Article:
By Cecilia Chan

GSN Managing Editor

 

It wasn’t too long ago that students in Gilbert’s largest school district were riding in buses that were older than them, broke down frequently and barely got three or four miles on a gallon of gas.

But thanks to a $98 million bond, Gilbert Public Schools could buy 40 full-size buses and 13 special-needs buses for $8.1 million.

“Before the new buses in the first few days of school, there would be a number of buses breaking down as we waited for the new buses to come in,” said Jill Humpherys, a member of the GPS governing board. “Since then we’ve not heard of buses breaking down.

“We do rely on these bonds tremendously because we are not receiving the same amount of money from the state as we had in the past.”

Staff updated school board members last week on projects funded by the 2015 voter-approved bond.

Voters that year also approved a 10-percent maintenance and operations override, which allowed the district to increase spending for its day-to-day operations such as teacher raises and programs.

The override generated $18.5 million for the district in the fiscal year that ended last June 30 and is in effect for seven years.

Since the bond’s passage, the district has held two sales – in 2016 and again this year – that generated a total $62.3 million. So far, the district has spent $40 million of it – $12.8 million on technology, $8.4 million on transportation, $18.6 million on facilities maintenance and $356,535 on school improvements.

The district’s remaining bond to be sold is $35.6 million, and that third sale may be accelerated more quickly than anticipated, according to Assistant Superintendent Bonnie Betz.

Once all the bond is sold, $40 million is expected to go for facilities maintenance, $35 million for technology, $15 million for transportation and $8 million for school improvement, according to the district.

Paul Potts, transportation director, noted that the district is trying to reduce the average age of buses from 20 to 12 years.

“There are still some old vehicles we hope to get rid of with the bond purchase,” he said, adding he hopes to get the average age down to 8 to 10 years.

The old buses were less efficient both in mileage and emissions, Potts said.

Jon Castelhano, technology executive director, listed projects funded by bond money that included improvements to the network infrastructure and refreshed laptops for teachers.

Some improvement projects last fiscal year included improving school safety, remodeling multiple computer labs at Mesquite, Highland Park, Greenfield and Superstition Springs elementary schools and new flooring at Canyon Rim, Mesquite and Augusta Ranch elementary schools.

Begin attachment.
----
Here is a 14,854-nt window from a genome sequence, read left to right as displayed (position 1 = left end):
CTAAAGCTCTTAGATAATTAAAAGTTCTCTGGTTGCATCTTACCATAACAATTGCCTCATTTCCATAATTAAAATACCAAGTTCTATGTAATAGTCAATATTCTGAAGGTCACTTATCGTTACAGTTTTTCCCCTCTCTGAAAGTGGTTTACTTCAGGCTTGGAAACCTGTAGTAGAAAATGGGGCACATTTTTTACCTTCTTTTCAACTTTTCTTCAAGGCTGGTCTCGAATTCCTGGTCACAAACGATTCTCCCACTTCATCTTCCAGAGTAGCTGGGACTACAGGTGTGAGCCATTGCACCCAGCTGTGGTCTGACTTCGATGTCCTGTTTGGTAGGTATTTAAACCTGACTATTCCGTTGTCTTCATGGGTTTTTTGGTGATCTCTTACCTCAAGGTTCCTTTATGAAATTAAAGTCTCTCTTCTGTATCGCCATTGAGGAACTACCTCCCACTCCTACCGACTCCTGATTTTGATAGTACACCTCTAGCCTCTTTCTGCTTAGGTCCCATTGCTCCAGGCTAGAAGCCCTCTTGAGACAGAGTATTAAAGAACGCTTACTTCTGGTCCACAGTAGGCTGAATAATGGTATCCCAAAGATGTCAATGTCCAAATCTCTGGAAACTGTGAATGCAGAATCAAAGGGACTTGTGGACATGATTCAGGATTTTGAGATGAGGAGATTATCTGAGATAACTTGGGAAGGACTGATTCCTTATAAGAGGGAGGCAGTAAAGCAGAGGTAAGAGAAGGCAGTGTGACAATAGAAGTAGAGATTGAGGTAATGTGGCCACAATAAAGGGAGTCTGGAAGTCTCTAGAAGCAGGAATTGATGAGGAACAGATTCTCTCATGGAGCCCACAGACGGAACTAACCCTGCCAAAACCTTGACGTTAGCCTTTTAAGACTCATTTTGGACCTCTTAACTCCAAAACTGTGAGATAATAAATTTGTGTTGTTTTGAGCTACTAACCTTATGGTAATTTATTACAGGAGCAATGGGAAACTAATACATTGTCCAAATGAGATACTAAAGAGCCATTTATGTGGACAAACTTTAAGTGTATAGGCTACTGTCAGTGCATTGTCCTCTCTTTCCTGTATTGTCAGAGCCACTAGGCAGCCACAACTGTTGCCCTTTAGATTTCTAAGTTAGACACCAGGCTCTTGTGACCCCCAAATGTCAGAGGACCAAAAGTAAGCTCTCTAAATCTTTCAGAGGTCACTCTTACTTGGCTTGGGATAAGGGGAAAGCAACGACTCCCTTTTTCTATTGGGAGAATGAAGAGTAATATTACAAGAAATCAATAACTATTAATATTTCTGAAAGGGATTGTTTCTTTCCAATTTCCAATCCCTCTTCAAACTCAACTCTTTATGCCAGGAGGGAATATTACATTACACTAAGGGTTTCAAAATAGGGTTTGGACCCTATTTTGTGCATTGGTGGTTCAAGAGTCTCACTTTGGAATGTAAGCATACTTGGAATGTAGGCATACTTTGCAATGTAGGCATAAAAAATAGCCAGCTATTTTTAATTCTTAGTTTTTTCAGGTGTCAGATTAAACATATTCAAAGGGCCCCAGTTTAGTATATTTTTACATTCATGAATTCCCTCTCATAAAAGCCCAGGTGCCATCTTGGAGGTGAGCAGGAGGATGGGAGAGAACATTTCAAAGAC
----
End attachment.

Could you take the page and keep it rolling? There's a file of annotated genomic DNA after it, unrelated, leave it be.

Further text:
Money also was spent upgrading five outdated science labs at Gilbert Classical Academy. The honors high school was moved in 2017 into the former Gilbert Junior High School campus.

The old labs were geared more toward junior high students, had no eyewash stations, no hot water, no prep stations and no fume hoods, according to Albert Dutchover, operations director.

Work also was done on deteriorating school parking lots, many which were worn down to the gravel at a cost of $2.5 million, Dutchover said.

Despite all the projects completed, the district is still playing catch up.

Board member Reed Carr said taxpayers need to understand the reason why the district incurred these expenses was that there was no money for preventative maintenance so projects were put on hold, creating a backlog.

Carr used as an example, the parking lot at Mesquite High School that had to be milled down and rebuilt at a cost of $600,000.

Had the district been able to afford $30,000 to reseal the lot years earlier, it would have prevented a lot of the erosion, according to Dutchover.

“There’s no question if we had the money, we could have avoided this,” Dutchover said.

Carr said it hurts as a taxpayer and as a board member to see that happen. He added at the time the district went to voters for approval on the $98 million bond, there were $400 million in capital projects on the table.

Humpherys said the district asked for one-third of what it needed due to previous failures to get approvals for two Maintenance and Operations Overrides, one in 2012 and one in 2013.

Those failures prompted the then-board to decide against putting another override before the voters in 2014. Partly due to the override loss, the district for the 2014-15 fiscal year ended up cutting approximately $6 million from its maintenance and operations budget.

The board also discussed the recent letter grades the state handed out to all school districts. The district increased the number of “A”-rated schools in 2018 by four from the prior year for a total of 38 and dropped the number of “C” schools by two.

The grades are largely based on AzMERIT tests results. Although district schools outperformed the state’s average in the standardized test for 2018, still nearly half of its student body weren’t proficient at reading, writing and math.

“We have a lot of strengths, but there are areas we need shoring up,” said Brandi Harris, director of assessment.

Next steps include providing data from the standardized test and support to campuses so they can focus on students struggling to learn, according to Harris.

Humpherys also asked for a future study session so the board can delve further into the test data to see where improvements are needed and what can be done.